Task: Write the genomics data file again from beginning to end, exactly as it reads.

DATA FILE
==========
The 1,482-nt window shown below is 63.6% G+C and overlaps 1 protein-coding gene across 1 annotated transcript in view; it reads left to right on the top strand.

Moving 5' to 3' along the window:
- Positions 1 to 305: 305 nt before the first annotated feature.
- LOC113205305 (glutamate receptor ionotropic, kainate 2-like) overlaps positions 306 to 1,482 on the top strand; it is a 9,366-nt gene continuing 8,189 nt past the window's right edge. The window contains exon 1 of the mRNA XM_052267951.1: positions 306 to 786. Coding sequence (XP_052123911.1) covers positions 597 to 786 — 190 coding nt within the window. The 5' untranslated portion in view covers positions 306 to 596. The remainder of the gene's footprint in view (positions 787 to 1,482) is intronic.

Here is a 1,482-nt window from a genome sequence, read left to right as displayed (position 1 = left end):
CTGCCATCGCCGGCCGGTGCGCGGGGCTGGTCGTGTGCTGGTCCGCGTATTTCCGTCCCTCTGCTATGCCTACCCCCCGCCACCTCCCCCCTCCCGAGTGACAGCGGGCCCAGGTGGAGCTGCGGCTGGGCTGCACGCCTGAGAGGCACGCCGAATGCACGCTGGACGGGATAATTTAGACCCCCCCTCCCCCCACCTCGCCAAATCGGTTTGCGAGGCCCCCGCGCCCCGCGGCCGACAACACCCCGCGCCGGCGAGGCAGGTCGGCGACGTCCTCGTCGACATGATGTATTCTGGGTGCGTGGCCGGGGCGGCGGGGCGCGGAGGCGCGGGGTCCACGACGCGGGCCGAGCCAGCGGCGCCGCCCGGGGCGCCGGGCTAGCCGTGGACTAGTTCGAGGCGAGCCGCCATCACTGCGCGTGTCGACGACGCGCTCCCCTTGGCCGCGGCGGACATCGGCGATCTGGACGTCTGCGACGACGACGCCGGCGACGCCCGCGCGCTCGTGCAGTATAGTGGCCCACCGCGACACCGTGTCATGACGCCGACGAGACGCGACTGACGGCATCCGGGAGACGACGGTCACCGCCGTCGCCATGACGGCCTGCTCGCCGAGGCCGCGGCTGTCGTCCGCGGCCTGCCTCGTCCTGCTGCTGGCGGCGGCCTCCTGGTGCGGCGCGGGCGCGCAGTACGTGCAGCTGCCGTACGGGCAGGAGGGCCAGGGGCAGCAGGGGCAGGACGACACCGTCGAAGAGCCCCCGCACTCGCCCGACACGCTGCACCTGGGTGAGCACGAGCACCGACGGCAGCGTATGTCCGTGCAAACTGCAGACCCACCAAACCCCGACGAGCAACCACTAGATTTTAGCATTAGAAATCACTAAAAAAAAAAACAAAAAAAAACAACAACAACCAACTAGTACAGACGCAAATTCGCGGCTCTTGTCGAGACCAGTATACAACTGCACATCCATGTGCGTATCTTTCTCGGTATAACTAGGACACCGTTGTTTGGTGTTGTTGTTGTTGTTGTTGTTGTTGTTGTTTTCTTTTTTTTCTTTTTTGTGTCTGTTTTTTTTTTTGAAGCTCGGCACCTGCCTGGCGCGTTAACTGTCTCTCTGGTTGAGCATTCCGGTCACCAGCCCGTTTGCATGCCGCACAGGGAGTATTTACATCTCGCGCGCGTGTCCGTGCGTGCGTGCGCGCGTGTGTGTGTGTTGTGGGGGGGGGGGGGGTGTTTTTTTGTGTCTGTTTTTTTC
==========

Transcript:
The 1,482-nt window shown below is 63.6% G+C and overlaps 1 protein-coding gene across 1 annotated transcript in view; it reads left to right on the top strand.

Moving 5' to 3' along the window:
- Positions 1 to 305: 305 nt before the first annotated feature.
- LOC113205305 (glutamate receptor ionotropic, kainate 2-like) overlaps positions 306 to 1,482 on the top strand; it is a 9,366-nt gene continuing 8,189 nt past the window's right edge. The window contains exon 1 of the mRNA XM_052267951.1: positions 306 to 786. Coding sequence (XP_052123911.1) covers positions 597 to 786 — 190 coding nt within the window. The 5' untranslated portion in view covers positions 306 to 596. The remainder of the gene's footprint in view (positions 787 to 1,482) is intronic.

Here is a 1,482-nt window from a genome sequence, read left to right as displayed (position 1 = left end):
CTGCCATCGCCGGCCGGTGCGCGGGGCTGGTCGTGTGCTGGTCCGCGTATTTCCGTCCCTCTGCTATGCCTACCCCCCGCCACCTCCCCCCTCCCGAGTGACAGCGGGCCCAGGTGGAGCTGCGGCTGGGCTGCACGCCTGAGAGGCACGCCGAATGCACGCTGGACGGGATAATTTAGACCCCCCCTCCCCCCACCTCGCCAAATCGGTTTGCGAGGCCCCCGCGCCCCGCGGCCGACAACACCCCGCGCCGGCGAGGCAGGTCGGCGACGTCCTCGTCGACATGATGTATTCTGGGTGCGTGGCCGGGGCGGCGGGGCGCGGAGGCGCGGGGTCCACGACGCGGGCCGAGCCAGCGGCGCCGCCCGGGGCGCCGGGCTAGCCGTGGACTAGTTCGAGGCGAGCCGCCATCACTGCGCGTGTCGACGACGCGCTCCCCTTGGCCGCGGCGGACATCGGCGATCTGGACGTCTGCGACGACGACGCCGGCGACGCCCGCGCGCTCGTGCAGTATAGTGGCCCACCGCGACACCGTGTCATGACGCCGACGAGACGCGACTGACGGCATCCGGGAGACGACGGTCACCGCCGTCGCCATGACGGCCTGCTCGCCGAGGCCGCGGCTGTCGTCCGCGGCCTGCCTCGTCCTGCTGCTGGCGGCGGCCTCCTGGTGCGGCGCGGGCGCGCAGTACGTGCAGCTGCCGTACGGGCAGGAGGGCCAGGGGCAGCAGGGGCAGGACGACACCGTCGAAGAGCCCCCGCACTCGCCCGACACGCTGCACCTGGGTGAGCACGAGCACCGACGGCAGCGTATGTCCGTGCAAACTGCAGACCCACCAAACCCCGACGAGCAACCACTAGATTTTAGCATTAGAAATCACTAAAAAAAAAAACAAAAAAAAACAACAACAACCAACTAGTACAGACGCAAATTCGCGGCTCTTGTCGAGACCAGTATACAACTGCACATCCATGTGCGTATCTTTCTCGGTATAACTAGGACACCGTTGTTTGGTGTTGTTGTTGTTGTTGTTGTTGTTGTTGTTTTCTTTTTTTTCTTTTTTGTGTCTGTTTTTTTTTTTGAAGCTCGGCACCTGCCTGGCGCGTTAACTGTCTCTCTGGTTGAGCATTCCGGTCACCAGCCCGTTTGCATGCCGCACAGGGAGTATTTACATCTCGCGCGCGTGTCCGTGCGTGCGTGCGCGCGTGTGTGTGTGTTGTGGGGGGGGGGGGGGTGTTTTTTTGTGTCTGTTTTTTTC